Top 10 similar words or synonyms for chorizo

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Top 30 analogous words or synonyms for chorizo

Article Example
Chorizo Due to culinary tradition and the high cost of imported Spanish smoked paprika, Mexican chorizo is usually made with native chili peppers of the same "Capsicum annuum" species, used otherwise rarely in Mexican cuisine, however as used extensively in Mexican-American restaurants. Spanish-American cuisine adds vinegar instead of the white wine usually used in Spain.
Chorizo Portuguese chouriço is made (at least) with pork, fat, wine, paprika, garlic, and salt. It is then stuffed into natural or artificial casings and slowly dried over smoke. The many different varieties differ in color, shape, seasoning, and taste. Many dishes of Portuguese cuisine and Brazilian cuisine make use of chouriço – "cozido à portuguesa" and "feijoada" are just two of them.
Chorizo Based on the uncooked Spanish "chorizo fresco" (fresh chorizo), the Mexican versions of chorizo are made from fatty pork, but beef, venison, chicken, kosher, turkey, and even tofu and vegan versions are made. The meat is usually ground (minced) rather than chopped, and different seasonings are used. This type is better known in Mexico and other parts of the Americas, including the border areas of the United States, and is not frequently found in Europe. Chorizo and longaniza are not considered the same thing in Mexico.
Chorizo In Bolivia, chorizos are made of pork, fried and served with salad (tomato, lettuce, onion, boiled carrots and "quirquiña"), "mote", and a slice of bread soaked with chorizo fat. Chorizo sandwiches, without "mote", are also eaten.
Chorizo Chorizo (Spanish) or chouriço (Portuguese) is a type of pork sausage. Traditionally, it uses natural casings made from intestines, a method used since Roman times.
Chorizo The version of these dishes "con todos los sacramentos" (with all the trimmings, literally sacraments) adds to chorizo other preserved meats such as "tocino" (cured bacon) and "morcilla" (blood sausage).
Chorizo The area of around Toluca, known as the capital of chorizo outside of the Iberian Peninsula, specializes in "green" chorizo, made with tomatillo, cilantro, chili peppers, garlic, or a combination of these. The green chorizo recipe is native to Toluca. Most Mexican chorizo is a deep reddish color, and is largely available in two varieties, fresh and dried, though fresh is much more common. Quality chorizo consists of good cuts of pork stuffed in intestinal casings, while some of the cheapest commercial styles use variety meats stuffed in inedible plastic casing to resemble sausage links. Before consumption, the casing is usually cut open and the sausage is fried in a pan and mashed with a fork until it resembles finely minced ground beef. A common alternative recipe doesn't have casings. Pork and beef are cured overnight in vinegar and chili powder. Served for breakfast, lunch, or dinner, it has the finely minced texture mentioned above, and is quite intense in flavor.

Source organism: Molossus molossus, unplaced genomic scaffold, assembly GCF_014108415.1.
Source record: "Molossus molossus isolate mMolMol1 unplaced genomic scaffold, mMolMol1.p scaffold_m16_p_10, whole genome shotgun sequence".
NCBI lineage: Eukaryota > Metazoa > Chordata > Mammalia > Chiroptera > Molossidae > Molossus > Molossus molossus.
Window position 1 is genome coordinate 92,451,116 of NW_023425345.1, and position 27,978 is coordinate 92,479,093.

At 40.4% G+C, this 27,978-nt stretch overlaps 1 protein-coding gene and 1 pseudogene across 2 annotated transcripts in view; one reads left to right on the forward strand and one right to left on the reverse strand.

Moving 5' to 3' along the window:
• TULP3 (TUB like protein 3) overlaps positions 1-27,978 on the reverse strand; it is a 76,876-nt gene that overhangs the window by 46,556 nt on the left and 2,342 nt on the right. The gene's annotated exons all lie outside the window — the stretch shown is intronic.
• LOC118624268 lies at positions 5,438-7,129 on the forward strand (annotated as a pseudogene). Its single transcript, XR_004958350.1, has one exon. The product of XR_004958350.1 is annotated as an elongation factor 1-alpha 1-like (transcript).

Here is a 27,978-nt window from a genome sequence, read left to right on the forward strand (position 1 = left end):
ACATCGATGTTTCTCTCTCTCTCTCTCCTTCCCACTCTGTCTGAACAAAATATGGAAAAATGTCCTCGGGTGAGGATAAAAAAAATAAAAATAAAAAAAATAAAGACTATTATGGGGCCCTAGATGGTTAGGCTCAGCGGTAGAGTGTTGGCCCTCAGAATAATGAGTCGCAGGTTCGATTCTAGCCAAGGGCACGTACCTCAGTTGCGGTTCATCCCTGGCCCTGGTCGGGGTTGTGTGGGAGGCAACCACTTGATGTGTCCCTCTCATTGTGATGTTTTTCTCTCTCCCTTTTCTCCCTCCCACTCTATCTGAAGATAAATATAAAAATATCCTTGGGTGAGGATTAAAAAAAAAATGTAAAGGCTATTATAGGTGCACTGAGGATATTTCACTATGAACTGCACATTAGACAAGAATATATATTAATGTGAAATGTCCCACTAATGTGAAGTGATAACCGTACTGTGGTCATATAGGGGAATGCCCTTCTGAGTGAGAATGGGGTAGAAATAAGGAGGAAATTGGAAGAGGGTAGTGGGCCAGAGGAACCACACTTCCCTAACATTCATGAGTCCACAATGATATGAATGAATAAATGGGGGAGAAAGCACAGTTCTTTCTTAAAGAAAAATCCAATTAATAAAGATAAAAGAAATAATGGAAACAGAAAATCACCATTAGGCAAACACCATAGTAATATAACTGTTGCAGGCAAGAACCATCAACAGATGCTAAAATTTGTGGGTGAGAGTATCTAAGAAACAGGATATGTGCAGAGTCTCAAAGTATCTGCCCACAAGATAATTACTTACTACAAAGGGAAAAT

Chorizo In Ecuador, many types of sausage have been directly adopted from European or North American cuisine. All sorts of salami, either raw or smoked, are just known as salami. Most commonly known are sorts from Spanish chorizo, Italian pepperoni, and wiener sausages; wieners are the most popular. Some local specialities include "morcilla", "longaniza", and "chorizo". "Morcilla", as in most Spanish-speaking countries, is basically cooked pork blood encased in pork intestine casing (black pudding in English). Longaniza is a thin sausage containing almost any mixture of meat, fat, or even cartilage, smoked rather than fresh. Chorizo is a mixture of chopped pork meat, pork fat, salt, whole pepper grains, cinnamon, "achiote", and other spices, which produce its characteristic deep red color. A traditional dish consists of fried egg, mashed potatoes, half an avocado, salad, and slices of fried chorizo.
Chorizo Creole and Cajun cuisine both feature a variant of chorizo called chaurice, which is frequently used in the Creole dish of red beans and rice.
Chorizo Chorizo can be eaten sliced in a sandwich, grilled, fried, or simmered in liquid, including apple cider or other strong alcoholic beverage such as "aguardiente". It also can be used as a partial replacement for ground (minced) beef or pork.